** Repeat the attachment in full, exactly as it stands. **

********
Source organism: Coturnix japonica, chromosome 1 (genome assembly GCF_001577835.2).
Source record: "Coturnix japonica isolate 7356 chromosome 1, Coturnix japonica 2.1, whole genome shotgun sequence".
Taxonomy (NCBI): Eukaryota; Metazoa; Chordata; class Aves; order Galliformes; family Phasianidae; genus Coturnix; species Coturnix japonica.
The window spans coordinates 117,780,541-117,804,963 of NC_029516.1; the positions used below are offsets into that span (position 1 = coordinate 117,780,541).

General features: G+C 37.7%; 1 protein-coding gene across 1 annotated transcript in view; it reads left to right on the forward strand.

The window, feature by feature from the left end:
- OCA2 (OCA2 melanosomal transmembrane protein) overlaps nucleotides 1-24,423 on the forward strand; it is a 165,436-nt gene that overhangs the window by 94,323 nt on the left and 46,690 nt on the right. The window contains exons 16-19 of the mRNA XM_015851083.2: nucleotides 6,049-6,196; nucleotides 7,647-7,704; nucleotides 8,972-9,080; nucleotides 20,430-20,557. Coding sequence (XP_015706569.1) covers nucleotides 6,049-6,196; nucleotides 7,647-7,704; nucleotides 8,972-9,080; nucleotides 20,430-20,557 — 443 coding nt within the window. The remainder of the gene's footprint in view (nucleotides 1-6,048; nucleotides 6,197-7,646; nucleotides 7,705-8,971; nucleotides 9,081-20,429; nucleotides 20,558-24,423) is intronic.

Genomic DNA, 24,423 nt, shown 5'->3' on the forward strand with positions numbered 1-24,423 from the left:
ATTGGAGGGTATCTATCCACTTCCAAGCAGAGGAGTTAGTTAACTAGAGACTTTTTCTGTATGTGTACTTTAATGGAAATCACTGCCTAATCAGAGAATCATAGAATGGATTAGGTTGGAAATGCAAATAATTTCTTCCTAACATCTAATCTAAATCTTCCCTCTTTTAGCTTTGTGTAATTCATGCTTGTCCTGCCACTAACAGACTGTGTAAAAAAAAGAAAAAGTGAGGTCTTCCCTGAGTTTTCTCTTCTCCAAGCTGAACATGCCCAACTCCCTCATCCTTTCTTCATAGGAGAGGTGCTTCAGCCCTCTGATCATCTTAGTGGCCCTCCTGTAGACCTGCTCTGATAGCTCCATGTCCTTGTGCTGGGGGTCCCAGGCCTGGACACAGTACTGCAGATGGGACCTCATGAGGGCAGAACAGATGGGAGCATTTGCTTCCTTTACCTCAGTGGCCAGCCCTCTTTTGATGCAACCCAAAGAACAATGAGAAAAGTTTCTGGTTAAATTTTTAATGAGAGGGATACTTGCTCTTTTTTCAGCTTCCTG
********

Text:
Source organism: Coturnix japonica, chromosome 1 (genome assembly GCF_001577835.2).
Source record: "Coturnix japonica isolate 7356 chromosome 1, Coturnix japonica 2.1, whole genome shotgun sequence".
Taxonomy (NCBI): Eukaryota; Metazoa; Chordata; class Aves; order Galliformes; family Phasianidae; genus Coturnix; species Coturnix japonica.
The window spans coordinates 117,780,541-117,804,963 of NC_029516.1; the positions used below are offsets into that span (position 1 = coordinate 117,780,541).

General features: G+C 37.7%; 1 protein-coding gene across 1 annotated transcript in view; it reads left to right on the forward strand.

The window, feature by feature from the left end:
- OCA2 (OCA2 melanosomal transmembrane protein) overlaps nucleotides 1-24,423 on the forward strand; it is a 165,436-nt gene that overhangs the window by 94,323 nt on the left and 46,690 nt on the right. The window contains exons 16-19 of the mRNA XM_015851083.2: nucleotides 6,049-6,196; nucleotides 7,647-7,704; nucleotides 8,972-9,080; nucleotides 20,430-20,557. Coding sequence (XP_015706569.1) covers nucleotides 6,049-6,196; nucleotides 7,647-7,704; nucleotides 8,972-9,080; nucleotides 20,430-20,557 — 443 coding nt within the window. The remainder of the gene's footprint in view (nucleotides 1-6,048; nucleotides 6,197-7,646; nucleotides 7,705-8,971; nucleotides 9,081-20,429; nucleotides 20,558-24,423) is intronic.

Genomic DNA, 24,423 nt, shown 5'->3' on the forward strand with positions numbered 1-24,423 from the left:
ATTGGAGGGTATCTATCCACTTCCAAGCAGAGGAGTTAGTTAACTAGAGACTTTTTCTGTATGTGTACTTTAATGGAAATCACTGCCTAATCAGAGAATCATAGAATGGATTAGGTTGGAAATGCAAATAATTTCTTCCTAACATCTAATCTAAATCTTCCCTCTTTTAGCTTTGTGTAATTCATGCTTGTCCTGCCACTAACAGACTGTGTAAAAAAAAGAAAAAGTGAGGTCTTCCCTGAGTTTTCTCTTCTCCAAGCTGAACATGCCCAACTCCCTCATCCTTTCTTCATAGGAGAGGTGCTTCAGCCCTCTGATCATCTTAGTGGCCCTCCTGTAGACCTGCTCTGATAGCTCCATGTCCTTGTGCTGGGGGTCCCAGGCCTGGACACAGTACTGCAGATGGGACCTCATGAGGGCAGAACAGATGGGAGCATTTGCTTCCTTTACCTCAGTGGCCAGCCCTCTTTTGATGCAACCCAAAGAACAATGAGAAAAGTTTCTGGTTAAATTTTTAATGAGAGGGATACTTGCTCTTTTTTCAGCTTCCTG